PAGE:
The forthcoming political agitation by the traditional opposition parties will be for their political positioning rather than a struggle for democracy in the country. The agitation will be directed against a political regime for the acquittal of the incarcerated leaders of the opposition parties. Furthermore, the PTI-led coalition government does not have much in its tether to confine the political beast from devouring it completely. Who knows the outcome of impending political wrangling amongst a divided ruling class? The situation may go out of control – quite contrary to the political strategy of the PML-N and PPP to use popular anger as a bargaining chip with the incumbent government.

The political alliance of opposition parties is a hotchpotch of varying interests, with each party vying for more share within the existing system rather than transforming the current structural and institutional malaise of Pakistani politics. The leading opposition party – the Pakistan Muslim League-N – is suffering from internal strife between a rigid Nawaz camp and docile Shahbaz camp with increasing tension over redefining the party position. The Nawaz camp reportedly is in favour of going for an all-out offensive against the ruling party while the Shahbaz camp looks inclined to strike a deal to help quash political cases against party leadership. The Nawaz camp has strong presence but they lack a long-term political roadmap beyond ousting the current government.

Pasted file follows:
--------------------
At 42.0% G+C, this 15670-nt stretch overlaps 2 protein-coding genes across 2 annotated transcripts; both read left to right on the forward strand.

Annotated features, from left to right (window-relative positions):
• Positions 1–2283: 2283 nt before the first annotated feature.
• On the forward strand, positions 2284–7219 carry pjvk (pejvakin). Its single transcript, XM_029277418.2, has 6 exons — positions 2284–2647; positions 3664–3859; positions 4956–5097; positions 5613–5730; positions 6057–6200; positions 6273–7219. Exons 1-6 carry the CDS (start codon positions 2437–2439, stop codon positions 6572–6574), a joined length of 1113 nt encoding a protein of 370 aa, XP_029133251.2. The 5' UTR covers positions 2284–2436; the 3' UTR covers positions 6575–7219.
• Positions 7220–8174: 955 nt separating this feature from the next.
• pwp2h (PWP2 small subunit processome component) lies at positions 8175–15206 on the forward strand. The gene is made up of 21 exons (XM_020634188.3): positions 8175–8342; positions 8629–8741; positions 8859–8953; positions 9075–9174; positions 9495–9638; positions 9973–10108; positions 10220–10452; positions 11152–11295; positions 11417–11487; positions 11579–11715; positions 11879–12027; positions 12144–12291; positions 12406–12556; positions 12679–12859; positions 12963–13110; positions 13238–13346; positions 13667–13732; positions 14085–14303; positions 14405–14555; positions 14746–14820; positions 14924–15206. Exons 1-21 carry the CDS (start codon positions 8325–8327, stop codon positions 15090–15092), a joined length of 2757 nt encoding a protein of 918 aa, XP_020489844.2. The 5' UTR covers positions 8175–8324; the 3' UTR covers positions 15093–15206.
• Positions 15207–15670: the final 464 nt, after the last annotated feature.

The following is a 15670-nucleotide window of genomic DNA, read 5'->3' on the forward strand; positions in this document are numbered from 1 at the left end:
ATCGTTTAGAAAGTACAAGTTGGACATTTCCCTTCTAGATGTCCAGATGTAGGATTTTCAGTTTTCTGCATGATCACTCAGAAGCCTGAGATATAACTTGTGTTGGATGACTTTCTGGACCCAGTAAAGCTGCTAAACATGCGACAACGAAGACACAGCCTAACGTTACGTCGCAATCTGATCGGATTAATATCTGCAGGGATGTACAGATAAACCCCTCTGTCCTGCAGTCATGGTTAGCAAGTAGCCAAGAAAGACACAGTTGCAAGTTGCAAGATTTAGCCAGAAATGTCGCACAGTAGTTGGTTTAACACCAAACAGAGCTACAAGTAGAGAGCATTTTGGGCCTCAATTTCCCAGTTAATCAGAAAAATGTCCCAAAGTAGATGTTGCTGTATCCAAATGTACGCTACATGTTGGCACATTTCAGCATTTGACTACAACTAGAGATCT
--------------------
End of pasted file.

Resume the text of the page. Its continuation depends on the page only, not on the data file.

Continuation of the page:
The Shahbaz camp has a very pragmatic and opportunistic political intent to devise an amicable solution of power-sharing and bargaining for mutually beneficial coexistence within the traditional power structure. The PPP leadership wants to build a political atmosphere to bargain for an acquittal of political cases of corruption against its leadership.

Despite all their political idealism and transformative zeal, Bilawal Bhutto and Maryam Nawaz will have very little say in steering the direction of the forthcoming wave of political protests. But this is the time for Bilawal and Maryam to prove their leadership credentials. This is their opportunity to disprove our apprehensions that they will not let go of the bounties of dynastic politics.

People have started to feel betrayed by the promises and commitments made to them by the current state of affairs. You cannot stand the ground for long with false promises – and it is time to deliver or lose the battle. For the PML-N and PPP, it is all over without a workable roadmap of drastic political reforms beyond the obvious rhetoric of restoring true democracy in the country.

The writer is a social development and policy adviser, and a freelance columnist based in Islamabad.


Twitter: @AmirHussain76